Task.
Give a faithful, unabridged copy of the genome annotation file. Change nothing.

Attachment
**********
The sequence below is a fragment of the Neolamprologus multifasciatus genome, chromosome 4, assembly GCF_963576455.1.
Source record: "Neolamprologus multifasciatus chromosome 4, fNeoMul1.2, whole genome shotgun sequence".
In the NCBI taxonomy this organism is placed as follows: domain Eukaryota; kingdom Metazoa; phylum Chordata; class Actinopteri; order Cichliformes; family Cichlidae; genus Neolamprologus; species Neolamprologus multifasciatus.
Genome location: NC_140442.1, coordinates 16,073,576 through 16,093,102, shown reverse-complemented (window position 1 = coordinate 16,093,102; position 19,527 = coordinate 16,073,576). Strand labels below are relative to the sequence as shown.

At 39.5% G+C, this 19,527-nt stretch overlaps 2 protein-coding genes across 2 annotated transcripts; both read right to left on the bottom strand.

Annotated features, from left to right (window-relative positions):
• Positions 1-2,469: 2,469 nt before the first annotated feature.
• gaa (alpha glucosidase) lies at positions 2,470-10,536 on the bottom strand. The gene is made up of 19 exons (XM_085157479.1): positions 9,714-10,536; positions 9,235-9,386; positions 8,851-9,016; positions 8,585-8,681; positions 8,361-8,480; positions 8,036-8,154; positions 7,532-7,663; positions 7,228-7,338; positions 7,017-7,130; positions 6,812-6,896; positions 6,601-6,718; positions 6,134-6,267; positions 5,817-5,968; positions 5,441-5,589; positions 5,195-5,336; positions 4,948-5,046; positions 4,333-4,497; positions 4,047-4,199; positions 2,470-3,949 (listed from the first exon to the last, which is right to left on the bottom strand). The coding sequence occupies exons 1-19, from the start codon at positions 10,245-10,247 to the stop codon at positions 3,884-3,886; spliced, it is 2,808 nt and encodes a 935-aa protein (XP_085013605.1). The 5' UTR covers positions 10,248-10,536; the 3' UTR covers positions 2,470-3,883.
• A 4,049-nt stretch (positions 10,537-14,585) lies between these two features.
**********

The sequence below is a fragment of the Neolamprologus multifasciatus genome, chromosome 4, assembly GCF_963576455.1.
Source record: "Neolamprologus multifasciatus chromosome 4, fNeoMul1.2, whole genome shotgun sequence".
In the NCBI taxonomy this organism is placed as follows: domain Eukaryota; kingdom Metazoa; phylum Chordata; class Actinopteri; order Cichliformes; family Cichlidae; genus Neolamprologus; species Neolamprologus multifasciatus.
Genome location: NC_140442.1, coordinates 16,073,576 through 16,093,102, shown reverse-complemented (window position 1 = coordinate 16,093,102; position 19,527 = coordinate 16,073,576). Strand labels below are relative to the sequence as shown.

At 39.5% G+C, this 19,527-nt stretch overlaps 2 protein-coding genes across 2 annotated transcripts; both read right to left on the bottom strand.

Annotated features, from left to right (window-relative positions):
• Positions 1-2,469: 2,469 nt before the first annotated feature.
• gaa (alpha glucosidase) lies at positions 2,470-10,536 on the bottom strand. The gene is made up of 19 exons (XM_085157479.1): positions 9,714-10,536; positions 9,235-9,386; positions 8,851-9,016; positions 8,585-8,681; positions 8,361-8,480; positions 8,036-8,154; positions 7,532-7,663; positions 7,228-7,338; positions 7,017-7,130; positions 6,812-6,896; positions 6,601-6,718; positions 6,134-6,267; positions 5,817-5,968; positions 5,441-5,589; positions 5,195-5,336; positions 4,948-5,046; positions 4,333-4,497; positions 4,047-4,199; positions 2,470-3,949 (listed from the first exon to the last, which is right to left on the bottom strand). The coding sequence occupies exons 1-19, from the start codon at positions 10,245-10,247 to the stop codon at positions 3,884-3,886; spliced, it is 2,808 nt and encodes a 935-aa protein (XP_085013605.1). The 5' UTR covers positions 10,248-10,536; the 3' UTR covers positions 2,470-3,883.
• A 4,049-nt stretch (positions 10,537-14,585) lies between these two features.